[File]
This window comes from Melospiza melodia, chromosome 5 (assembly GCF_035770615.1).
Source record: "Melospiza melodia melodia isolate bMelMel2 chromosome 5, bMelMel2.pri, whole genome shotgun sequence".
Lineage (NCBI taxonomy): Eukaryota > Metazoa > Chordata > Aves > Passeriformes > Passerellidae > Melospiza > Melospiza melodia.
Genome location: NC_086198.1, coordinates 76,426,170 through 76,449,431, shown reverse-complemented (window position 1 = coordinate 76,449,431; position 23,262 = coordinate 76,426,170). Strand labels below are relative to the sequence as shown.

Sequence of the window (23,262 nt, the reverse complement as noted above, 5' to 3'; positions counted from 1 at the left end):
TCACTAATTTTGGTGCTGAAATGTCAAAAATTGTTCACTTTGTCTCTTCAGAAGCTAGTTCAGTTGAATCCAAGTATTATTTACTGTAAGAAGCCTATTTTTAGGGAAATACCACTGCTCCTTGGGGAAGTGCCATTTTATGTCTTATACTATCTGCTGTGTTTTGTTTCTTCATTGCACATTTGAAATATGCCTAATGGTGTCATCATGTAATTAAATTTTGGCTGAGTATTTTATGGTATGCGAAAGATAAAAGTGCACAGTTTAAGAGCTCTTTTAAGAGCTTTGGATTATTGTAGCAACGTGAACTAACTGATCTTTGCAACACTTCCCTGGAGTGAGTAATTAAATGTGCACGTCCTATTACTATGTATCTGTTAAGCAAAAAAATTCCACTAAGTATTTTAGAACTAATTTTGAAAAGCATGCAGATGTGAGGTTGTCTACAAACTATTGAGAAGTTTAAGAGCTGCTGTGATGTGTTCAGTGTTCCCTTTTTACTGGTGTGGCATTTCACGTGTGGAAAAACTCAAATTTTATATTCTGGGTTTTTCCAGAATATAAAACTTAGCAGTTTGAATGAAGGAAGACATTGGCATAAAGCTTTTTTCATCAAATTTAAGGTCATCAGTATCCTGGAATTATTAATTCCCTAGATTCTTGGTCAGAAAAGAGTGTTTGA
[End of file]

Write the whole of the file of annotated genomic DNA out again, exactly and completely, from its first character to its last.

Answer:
This window comes from Melospiza melodia, chromosome 5 (assembly GCF_035770615.1).
Source record: "Melospiza melodia melodia isolate bMelMel2 chromosome 5, bMelMel2.pri, whole genome shotgun sequence".
Lineage (NCBI taxonomy): Eukaryota > Metazoa > Chordata > Aves > Passeriformes > Passerellidae > Melospiza > Melospiza melodia.
Genome location: NC_086198.1, coordinates 76,426,170 through 76,449,431, shown reverse-complemented (window position 1 = coordinate 76,449,431; position 23,262 = coordinate 76,426,170). Strand labels below are relative to the sequence as shown.

Sequence of the window (23,262 nt, the reverse complement as noted above, 5' to 3'; positions counted from 1 at the left end):
TCACTAATTTTGGTGCTGAAATGTCAAAAATTGTTCACTTTGTCTCTTCAGAAGCTAGTTCAGTTGAATCCAAGTATTATTTACTGTAAGAAGCCTATTTTTAGGGAAATACCACTGCTCCTTGGGGAAGTGCCATTTTATGTCTTATACTATCTGCTGTGTTTTGTTTCTTCATTGCACATTTGAAATATGCCTAATGGTGTCATCATGTAATTAAATTTTGGCTGAGTATTTTATGGTATGCGAAAGATAAAAGTGCACAGTTTAAGAGCTCTTTTAAGAGCTTTGGATTATTGTAGCAACGTGAACTAACTGATCTTTGCAACACTTCCCTGGAGTGAGTAATTAAATGTGCACGTCCTATTACTATGTATCTGTTAAGCAAAAAAATTCCACTAAGTATTTTAGAACTAATTTTGAAAAGCATGCAGATGTGAGGTTGTCTACAAACTATTGAGAAGTTTAAGAGCTGCTGTGATGTGTTCAGTGTTCCCTTTTTACTGGTGTGGCATTTCACGTGTGGAAAAACTCAAATTTTATATTCTGGGTTTTTCCAGAATATAAAACTTAGCAGTTTGAATGAAGGAAGACATTGGCATAAAGCTTTTTTCATCAAATTTAAGGTCATCAGTATCCTGGAATTATTAATTCCCTAGATTCTTGGTCAGAAAAGAGTGTTTGA